July 07, 2018

A Trip to the City of Pines: Baguio Travel Tips

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  • A Trip to the City of Pines: Baguio Travel Tips
  • A trip to Baguio City usually meant allotting one day to get there and another day to go back to Manila because it used to take anywhere from 8 to 9 hours just to get to Baguio. With the recent completion of Tarlac-Pangasinan-La Union Expressway (TPLEX), this has gone down to as little as 4 to 5 hours if you’re driving, or as little as 6 hours by bus.

    There are three national roads that lead to the city: Quirino Highway, also known as Naguilian Road; Marcos Highway, preferred by public transport and more experienced travelers; and the scenic Kennon Road, where you can find the iconic Lion’s Head. Baguio City has its own airport, the Loakan Airport, but there aren’t any airlines that fly into or out of Loakan.

    Photo by Jeremias Talva

    Roads to Baguio are steep and will be a challenge for inexperienced drivers, which is why we recommend taking a bus to get to Baguio City. There are two bus companies that serve Baguio: Joybus (operated by Genesis Transport) and Victory Liner, both with schedules that span the day. We recommend taking Victory Liner, as they have their own terminal in Baguio as well as an online booking system.

    Here are other tips for a smooth and enjoyable trip to the City of Pines!

    Book your bus tickets in advance

    Both Joybus and Victory Liner accept advance bookings, but we recommend booking online with Victory Liner. Your Victory Liner travel voucher gives you access to their express lane, which cuts down your waiting time by a substantial amount.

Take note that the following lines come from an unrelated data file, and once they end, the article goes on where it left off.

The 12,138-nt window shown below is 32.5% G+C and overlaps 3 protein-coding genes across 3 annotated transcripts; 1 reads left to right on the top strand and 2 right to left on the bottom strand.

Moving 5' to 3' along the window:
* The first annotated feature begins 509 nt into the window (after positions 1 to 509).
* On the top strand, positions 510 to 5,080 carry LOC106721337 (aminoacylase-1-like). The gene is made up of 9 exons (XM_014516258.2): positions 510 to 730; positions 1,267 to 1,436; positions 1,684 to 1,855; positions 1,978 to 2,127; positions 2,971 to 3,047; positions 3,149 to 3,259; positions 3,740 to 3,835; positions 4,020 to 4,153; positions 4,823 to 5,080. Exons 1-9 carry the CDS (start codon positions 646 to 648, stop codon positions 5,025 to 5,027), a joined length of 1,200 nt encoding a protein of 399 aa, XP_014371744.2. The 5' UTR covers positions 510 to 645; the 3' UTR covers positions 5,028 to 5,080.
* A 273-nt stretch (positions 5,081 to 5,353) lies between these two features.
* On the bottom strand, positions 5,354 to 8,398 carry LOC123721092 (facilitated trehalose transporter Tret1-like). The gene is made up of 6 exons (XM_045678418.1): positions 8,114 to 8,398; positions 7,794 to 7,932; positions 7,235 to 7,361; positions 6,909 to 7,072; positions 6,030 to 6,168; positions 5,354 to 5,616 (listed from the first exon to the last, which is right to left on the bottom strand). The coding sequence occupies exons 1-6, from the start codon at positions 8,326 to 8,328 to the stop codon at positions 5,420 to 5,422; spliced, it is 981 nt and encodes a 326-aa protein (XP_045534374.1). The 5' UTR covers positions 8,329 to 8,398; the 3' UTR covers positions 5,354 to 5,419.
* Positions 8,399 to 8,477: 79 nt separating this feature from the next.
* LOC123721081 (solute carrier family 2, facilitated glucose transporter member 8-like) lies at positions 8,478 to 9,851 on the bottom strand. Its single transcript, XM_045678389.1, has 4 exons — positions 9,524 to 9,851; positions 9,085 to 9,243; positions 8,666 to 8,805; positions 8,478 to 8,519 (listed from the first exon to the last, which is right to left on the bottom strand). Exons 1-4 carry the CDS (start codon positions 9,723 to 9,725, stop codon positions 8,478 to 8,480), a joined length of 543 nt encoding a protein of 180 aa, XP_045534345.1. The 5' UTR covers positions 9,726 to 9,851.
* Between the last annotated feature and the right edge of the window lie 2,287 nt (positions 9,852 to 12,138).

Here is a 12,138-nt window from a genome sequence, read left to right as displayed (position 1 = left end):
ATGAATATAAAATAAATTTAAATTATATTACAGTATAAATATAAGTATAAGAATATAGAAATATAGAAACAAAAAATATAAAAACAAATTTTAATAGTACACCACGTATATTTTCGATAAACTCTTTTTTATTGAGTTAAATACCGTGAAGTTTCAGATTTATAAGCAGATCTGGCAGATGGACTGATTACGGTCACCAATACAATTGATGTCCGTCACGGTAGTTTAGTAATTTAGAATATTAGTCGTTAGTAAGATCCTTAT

Ride First Class

    If you’re not a fan of stopovers, we suggest taking Victory Liner’s First Class bus from Cubao or Pasay. It’s at Php 780 per person (Php 830 if you book online) and only runs at specific times: 01:15, 06:15, 11:15, 13:15, 20:15, and 23:45 from Pasay; and 00:15, 10:15, 12:20, 14:15, 20:15, and 23:15 from Cubao. These buses can take up to 28 passengers, have seats with more legroom, and has its own bathroom on the bus. If you’re not a fan of long drives and cramped seats, this is the bus for you.

    Burnham park/Photo by Jeremias Talva

    Walking is a thing

    Yes, Baguio has some of the best taxi drivers in the country. They’re honest and take great care when driving. The city, however, isn’t too big to cover on foot. If you’re within the area of Burnham Park, you can pretty much walk to Session Road without much trouble plus get a good workout in the process. It’s the same for Mines View and Wright Park, which are only 2 kilometers apart.

    Peak season is dry season

    It doesn’t have to be summer if you’re planning to visit Baguio. November to May are the best months to visit Baguio, with December to February being the most packed. February is good if you’re planning to experience Panagbenga Festival, but not if you’re not fond of traffic jams.

    Mines View Park /IMAGE Conrado C. Rotor, Jr.

    Save during the wet season

    Visitors don’t usually visit Baguio between June and October, which means hotel stays are more affordable during these months. There’s a high chance you’ll get wet because it rains a lot in Baguio during these months, so make sure you bring an umbrella.


    Written by Andronico Del Rosario

               
               
    Recent Comments

    Very informative particularly the info on public transport.

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